half a butternut squah

a large carrot

a small white onion or handful of shallots

a sqeeze of tomato puree

half a tin of your choice of beans eg. borlotti, butter beans

various condiments and cupboard supplies!

first you need to peel and chop the vegetables. chopping them smaller means the soup takes less time to cook! put them in a heavy pan with a little oil and fry them on a low heat, moving them around a bit for a few minutes.

while they’re softening, open the tin of beans and rinse them thoroughly (or use dried beans that you have soaked in water beforehand).

pour some fresh water into the pan of vegetables, about quarter of a pint, and squeeze in some tomato puree. the reason i’m not using vegetable stock is that the butternut squah flavour is brave and will carry through the others i put in. cover the pan and simmer for 20 or so minutes until the vegetables and very soft. check a couple of times to make sure there’s still liquid – add a bit more water if it’s boiled away – and then mash it roughly.

that is your basic butternut soup, and now it’s time to customise it to your taste.

i like this soup to get sweet with earthy undertones, so i add a spoonful of honey, and then a splash of balsamic vinegar. a little salt but no pepper as i don’t want to spoil the squah flavours. and some dried herbs because i don’t have any fresh sage.

for something a little hotter, add a pinch each of chilli powder and ground ginger, or some tobasco.

for the beans, my favourite for this soup are butter beans, as they compliment the flavours so nicely. today i used borlotti beans, but i wasn’t impressed with their brownish awful colour in the tin. if you don’t like beans throw in some arborio risotto rice, and simmer until the rice has swelled and is soft.

served with my soup here are some little cheddar cheese biscuits, the recipe for which i will post for you tomorrow!

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A big Happy Birthday to my Dad on the 30th! Here is a photo of the present i made him quickly taken before posting it (he won’t read this until he opens the parcel, he’s away minus internet):

Yesterday i dragged C to town (also known as Christmas Market Hell); he hates crowds but managed very well to hold all the bags…and his tongue! Still no luck on the charity shop coat front, my aim of finding one before christmas is quickly dwindling. But i did get my Peppermint Bark ingredients:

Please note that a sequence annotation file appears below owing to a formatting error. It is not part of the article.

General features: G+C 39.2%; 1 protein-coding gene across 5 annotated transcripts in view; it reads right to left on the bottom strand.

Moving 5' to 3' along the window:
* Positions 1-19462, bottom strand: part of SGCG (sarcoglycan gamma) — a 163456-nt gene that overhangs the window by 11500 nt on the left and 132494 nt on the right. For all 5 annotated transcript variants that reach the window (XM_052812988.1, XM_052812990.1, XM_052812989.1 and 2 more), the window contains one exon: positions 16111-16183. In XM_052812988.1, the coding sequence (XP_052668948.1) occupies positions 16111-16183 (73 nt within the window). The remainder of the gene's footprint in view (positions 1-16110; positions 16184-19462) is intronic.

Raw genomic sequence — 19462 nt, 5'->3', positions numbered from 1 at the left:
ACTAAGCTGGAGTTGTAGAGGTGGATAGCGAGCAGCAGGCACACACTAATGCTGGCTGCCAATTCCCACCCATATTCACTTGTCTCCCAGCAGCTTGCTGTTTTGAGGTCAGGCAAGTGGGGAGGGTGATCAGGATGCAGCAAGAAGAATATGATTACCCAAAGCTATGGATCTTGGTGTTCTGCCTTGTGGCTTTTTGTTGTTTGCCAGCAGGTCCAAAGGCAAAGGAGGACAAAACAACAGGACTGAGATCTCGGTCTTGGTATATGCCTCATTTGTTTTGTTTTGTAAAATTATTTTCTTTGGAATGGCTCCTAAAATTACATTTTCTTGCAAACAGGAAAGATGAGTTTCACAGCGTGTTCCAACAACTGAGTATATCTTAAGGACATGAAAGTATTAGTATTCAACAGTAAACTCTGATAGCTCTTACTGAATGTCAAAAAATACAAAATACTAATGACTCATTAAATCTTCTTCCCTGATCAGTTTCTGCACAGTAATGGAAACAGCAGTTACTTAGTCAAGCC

But alas, now i have to go to work (on a sunday of all days!!!) so i’ll leave anyone who’s reading with the view from my kitchen window. Nb: the window is clean on the inside, so it’s not my fault it’s smudgy from the outside! Outside window washing is a man’s job, right?xxx

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Good old fashioned stitching in a tearoom. Much needed alone time!

Spent a wonderfully clear day buying vegetables at the farmers market, some very decent secateurs at the flea market, and hunted every charity shop in town for a winter coat and tartan skirts – came back empty handed on the clothes front, but teacakes more than makes up for it!

And a lazy sunday with a full english!

And cheeky kitten + boyHope you all had a good weekend too!

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On the last day of October me and my friend Phoebe went for a walk. We encountered the river Avon, got our boots muddy, stuffed our pockets full of apples, scrumped sloe berries, sidled past a large cow and jumped a few gates!

Then back to mine to use the berries we found. Sloes and rosehips, with plently of Gordon’s.

The rosehip gin is an experiment – never used rosehips before but why not when the hedgerows were bursting?!

I also loved how in the clear bottle, the rosehips and sugar look like one of those snow globes, the ones you shake up…feels Christmassy, maybe i should turn this photo into an unusual greetings card!

Hope November didn’t creep up on you all too fast. I always liked november. Wooly hat time. Much love! P.S. Did anyone notice that? ‘Plently of Gordon’s’? I wasn’t slurring my words. I didn’t drink the gin that wouldn’t fit in the bottle. Honest!

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WHO bread

I made SouleMama’s WHO bread yesterday (wheat honey and oats) and it is delicious!!!

I love the crinkly knobbly crust it made itself in the oven, and i just can’t stop eating ‘one more slice’ with some butter. There was virtually no kneading and although it took a long time to prove (cold october is upon us!), it was worth the wait. Thanks Amanda!